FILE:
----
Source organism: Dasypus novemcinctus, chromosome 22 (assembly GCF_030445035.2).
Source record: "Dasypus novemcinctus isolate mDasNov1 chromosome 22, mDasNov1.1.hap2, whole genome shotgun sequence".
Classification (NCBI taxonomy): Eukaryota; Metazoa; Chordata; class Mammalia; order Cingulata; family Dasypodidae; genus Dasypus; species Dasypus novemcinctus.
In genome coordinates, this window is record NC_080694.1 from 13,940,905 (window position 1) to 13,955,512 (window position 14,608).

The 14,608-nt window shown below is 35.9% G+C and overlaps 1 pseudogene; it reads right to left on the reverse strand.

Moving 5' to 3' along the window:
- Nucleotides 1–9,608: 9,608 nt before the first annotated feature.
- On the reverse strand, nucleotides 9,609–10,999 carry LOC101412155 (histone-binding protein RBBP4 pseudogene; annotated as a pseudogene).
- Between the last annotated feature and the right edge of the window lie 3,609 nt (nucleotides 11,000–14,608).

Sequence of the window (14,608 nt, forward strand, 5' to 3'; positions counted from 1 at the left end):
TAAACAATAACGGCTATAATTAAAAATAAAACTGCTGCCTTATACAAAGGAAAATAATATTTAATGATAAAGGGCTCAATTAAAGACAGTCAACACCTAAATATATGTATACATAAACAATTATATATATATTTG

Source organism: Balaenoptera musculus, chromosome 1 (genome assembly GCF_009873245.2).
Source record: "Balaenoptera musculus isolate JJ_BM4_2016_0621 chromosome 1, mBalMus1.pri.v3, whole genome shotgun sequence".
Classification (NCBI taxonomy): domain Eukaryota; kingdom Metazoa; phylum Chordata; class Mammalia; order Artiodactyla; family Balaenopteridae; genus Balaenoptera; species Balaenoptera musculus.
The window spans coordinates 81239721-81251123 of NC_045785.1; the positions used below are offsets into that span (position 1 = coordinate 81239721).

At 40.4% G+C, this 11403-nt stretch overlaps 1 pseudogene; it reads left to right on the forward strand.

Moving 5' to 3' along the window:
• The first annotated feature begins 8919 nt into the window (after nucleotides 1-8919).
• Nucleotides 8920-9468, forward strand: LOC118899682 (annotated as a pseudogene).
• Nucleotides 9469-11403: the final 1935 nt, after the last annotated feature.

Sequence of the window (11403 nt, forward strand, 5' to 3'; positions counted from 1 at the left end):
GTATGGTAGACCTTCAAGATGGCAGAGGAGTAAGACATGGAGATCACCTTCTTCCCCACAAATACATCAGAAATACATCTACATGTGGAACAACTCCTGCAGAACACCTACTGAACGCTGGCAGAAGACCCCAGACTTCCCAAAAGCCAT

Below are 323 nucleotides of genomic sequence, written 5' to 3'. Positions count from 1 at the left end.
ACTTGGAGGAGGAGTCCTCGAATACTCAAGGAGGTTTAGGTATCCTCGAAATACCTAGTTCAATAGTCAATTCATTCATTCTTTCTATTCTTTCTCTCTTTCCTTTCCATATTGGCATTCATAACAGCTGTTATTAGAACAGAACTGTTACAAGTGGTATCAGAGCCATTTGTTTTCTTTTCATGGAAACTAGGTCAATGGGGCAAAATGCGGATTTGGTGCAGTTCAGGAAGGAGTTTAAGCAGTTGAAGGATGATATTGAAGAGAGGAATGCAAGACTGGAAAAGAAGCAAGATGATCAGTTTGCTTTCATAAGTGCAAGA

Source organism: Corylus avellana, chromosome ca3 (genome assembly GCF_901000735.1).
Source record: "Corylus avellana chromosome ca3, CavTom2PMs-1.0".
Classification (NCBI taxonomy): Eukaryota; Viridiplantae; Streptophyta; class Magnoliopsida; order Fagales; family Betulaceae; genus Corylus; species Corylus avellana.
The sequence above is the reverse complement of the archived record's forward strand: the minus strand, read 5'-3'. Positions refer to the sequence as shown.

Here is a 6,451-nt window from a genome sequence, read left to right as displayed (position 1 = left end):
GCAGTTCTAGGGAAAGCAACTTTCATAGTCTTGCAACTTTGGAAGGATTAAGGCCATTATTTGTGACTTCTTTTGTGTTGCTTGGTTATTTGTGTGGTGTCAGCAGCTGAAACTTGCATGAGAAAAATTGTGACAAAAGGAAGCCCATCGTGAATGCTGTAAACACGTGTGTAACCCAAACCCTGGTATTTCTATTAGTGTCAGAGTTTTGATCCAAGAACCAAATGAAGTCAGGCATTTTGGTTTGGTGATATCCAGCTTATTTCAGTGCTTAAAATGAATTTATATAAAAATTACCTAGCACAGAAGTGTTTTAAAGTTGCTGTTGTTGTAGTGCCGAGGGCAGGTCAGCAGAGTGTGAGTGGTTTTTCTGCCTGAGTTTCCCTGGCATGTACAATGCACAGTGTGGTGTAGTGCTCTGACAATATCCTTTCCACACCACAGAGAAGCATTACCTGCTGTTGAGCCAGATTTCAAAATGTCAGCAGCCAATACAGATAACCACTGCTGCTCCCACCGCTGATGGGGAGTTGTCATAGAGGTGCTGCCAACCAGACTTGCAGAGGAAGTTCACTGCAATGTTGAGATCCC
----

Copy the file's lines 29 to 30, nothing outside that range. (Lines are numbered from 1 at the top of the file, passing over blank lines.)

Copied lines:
Here is a 6,451-nt window from a genome sequence, read left to right as displayed (position 1 = left end):
GCAGTTCTAGGGAAAGCAACTTTCATAGTCTTGCAACTTTGGAAGGATTAAGGCCATTATTTGTGACTTCTTTTGTGTTGCTTGGTTATTTGTGTGGTGTCAGCAGCTGAAACTTGCATGAGAAAAATTGTGACAAAAGGAAGCCCATCGTGAATGCTGTAAACACGTGTGTAACCCAAACCCTGGTATTTCTATTAGTGTCAGAGTTTTGATCCAAGAACCAAATGAAGTCAGGCATTTTGGTTTGGTGATATCCAGCTTATTTCAGTGCTTAAAATGAATTTATATAAAAATTACCTAGCACAGAAGTGTTTTAAAGTTGCTGTTGTTGTAGTGCCGAGGGCAGGTCAGCAGAGTGTGAGTGGTTTTTCTGCCTGAGTTTCCCTGGCATGTACAATGCACAGTGTGGTGTAGTGCTCTGACAATATCCTTTCCACACCACAGAGAAGCATTACCTGCTGTTGAGCCAGATTTCAAAATGTCAGCAGCCAATACAGATAACCACTGCTGCTCCCACCGCTGATGGGGAGTTGTCATAGAGGTGCTGCCAACCAGACTTGCAGAGGAAGTTCACTGCAATGTTGAGATCCC